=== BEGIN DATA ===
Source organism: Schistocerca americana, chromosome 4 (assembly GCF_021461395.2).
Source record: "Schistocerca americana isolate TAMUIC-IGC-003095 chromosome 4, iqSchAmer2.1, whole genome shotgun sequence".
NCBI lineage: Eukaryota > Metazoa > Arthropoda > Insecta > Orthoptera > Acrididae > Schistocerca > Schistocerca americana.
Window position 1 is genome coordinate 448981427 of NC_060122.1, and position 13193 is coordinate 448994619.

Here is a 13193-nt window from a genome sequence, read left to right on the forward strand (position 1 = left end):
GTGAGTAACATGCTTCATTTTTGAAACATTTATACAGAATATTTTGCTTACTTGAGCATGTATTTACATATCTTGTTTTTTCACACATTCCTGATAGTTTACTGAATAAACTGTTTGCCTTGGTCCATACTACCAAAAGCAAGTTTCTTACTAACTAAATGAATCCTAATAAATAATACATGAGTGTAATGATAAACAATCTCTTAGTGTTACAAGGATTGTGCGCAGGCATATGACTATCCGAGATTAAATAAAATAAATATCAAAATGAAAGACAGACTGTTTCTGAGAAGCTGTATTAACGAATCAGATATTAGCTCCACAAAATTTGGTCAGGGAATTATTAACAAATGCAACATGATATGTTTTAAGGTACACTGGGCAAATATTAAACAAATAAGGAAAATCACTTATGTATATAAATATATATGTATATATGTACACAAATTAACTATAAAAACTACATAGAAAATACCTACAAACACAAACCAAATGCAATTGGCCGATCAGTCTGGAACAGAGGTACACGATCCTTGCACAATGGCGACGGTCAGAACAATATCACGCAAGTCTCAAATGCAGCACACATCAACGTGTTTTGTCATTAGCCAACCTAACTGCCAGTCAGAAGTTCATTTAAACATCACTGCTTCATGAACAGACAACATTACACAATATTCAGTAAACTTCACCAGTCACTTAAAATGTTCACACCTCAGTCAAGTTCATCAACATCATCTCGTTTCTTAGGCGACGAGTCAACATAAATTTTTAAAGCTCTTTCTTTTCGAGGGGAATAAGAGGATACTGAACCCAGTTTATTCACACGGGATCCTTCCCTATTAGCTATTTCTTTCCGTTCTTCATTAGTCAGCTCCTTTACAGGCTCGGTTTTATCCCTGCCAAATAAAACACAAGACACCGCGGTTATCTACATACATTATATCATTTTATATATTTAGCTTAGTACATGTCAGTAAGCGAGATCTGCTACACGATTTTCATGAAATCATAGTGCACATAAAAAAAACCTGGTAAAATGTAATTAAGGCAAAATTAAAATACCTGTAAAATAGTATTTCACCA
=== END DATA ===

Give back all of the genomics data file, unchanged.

Source organism: Schistocerca americana, chromosome 4 (assembly GCF_021461395.2).
Source record: "Schistocerca americana isolate TAMUIC-IGC-003095 chromosome 4, iqSchAmer2.1, whole genome shotgun sequence".
NCBI lineage: Eukaryota > Metazoa > Arthropoda > Insecta > Orthoptera > Acrididae > Schistocerca > Schistocerca americana.
Window position 1 is genome coordinate 448981427 of NC_060122.1, and position 13193 is coordinate 448994619.

Here is a 13193-nt window from a genome sequence, read left to right on the forward strand (position 1 = left end):
GTGAGTAACATGCTTCATTTTTGAAACATTTATACAGAATATTTTGCTTACTTGAGCATGTATTTACATATCTTGTTTTTTCACACATTCCTGATAGTTTACTGAATAAACTGTTTGCCTTGGTCCATACTACCAAAAGCAAGTTTCTTACTAACTAAATGAATCCTAATAAATAATACATGAGTGTAATGATAAACAATCTCTTAGTGTTACAAGGATTGTGCGCAGGCATATGACTATCCGAGATTAAATAAAATAAATATCAAAATGAAAGACAGACTGTTTCTGAGAAGCTGTATTAACGAATCAGATATTAGCTCCACAAAATTTGGTCAGGGAATTATTAACAAATGCAACATGATATGTTTTAAGGTACACTGGGCAAATATTAAACAAATAAGGAAAATCACTTATGTATATAAATATATATGTATATATGTACACAAATTAACTATAAAAACTACATAGAAAATACCTACAAACACAAACCAAATGCAATTGGCCGATCAGTCTGGAACAGAGGTACACGATCCTTGCACAATGGCGACGGTCAGAACAATATCACGCAAGTCTCAAATGCAGCACACATCAACGTGTTTTGTCATTAGCCAACCTAACTGCCAGTCAGAAGTTCATTTAAACATCACTGCTTCATGAACAGACAACATTACACAATATTCAGTAAACTTCACCAGTCACTTAAAATGTTCACACCTCAGTCAAGTTCATCAACATCATCTCGTTTCTTAGGCGACGAGTCAACATAAATTTTTAAAGCTCTTTCTTTTCGAGGGGAATAAGAGGATACTGAACCCAGTTTATTCACACGGGATCCTTCCCTATTAGCTATTTCTTTCCGTTCTTCATTAGTCAGCTCCTTTACAGGCTCGGTTTTATCCCTGCCAAATAAAACACAAGACACCGCGGTTATCTACATACATTATATCATTTTATATATTTAGCTTAGTACATGTCAGTAAGCGAGATCTGCTACACGATTTTCATGAAATCATAGTGCACATAAAAAAAACCTGGTAAAATGTAATTAAGGCAAAATTAAAATACCTGTAAAATAGTATTTCACCA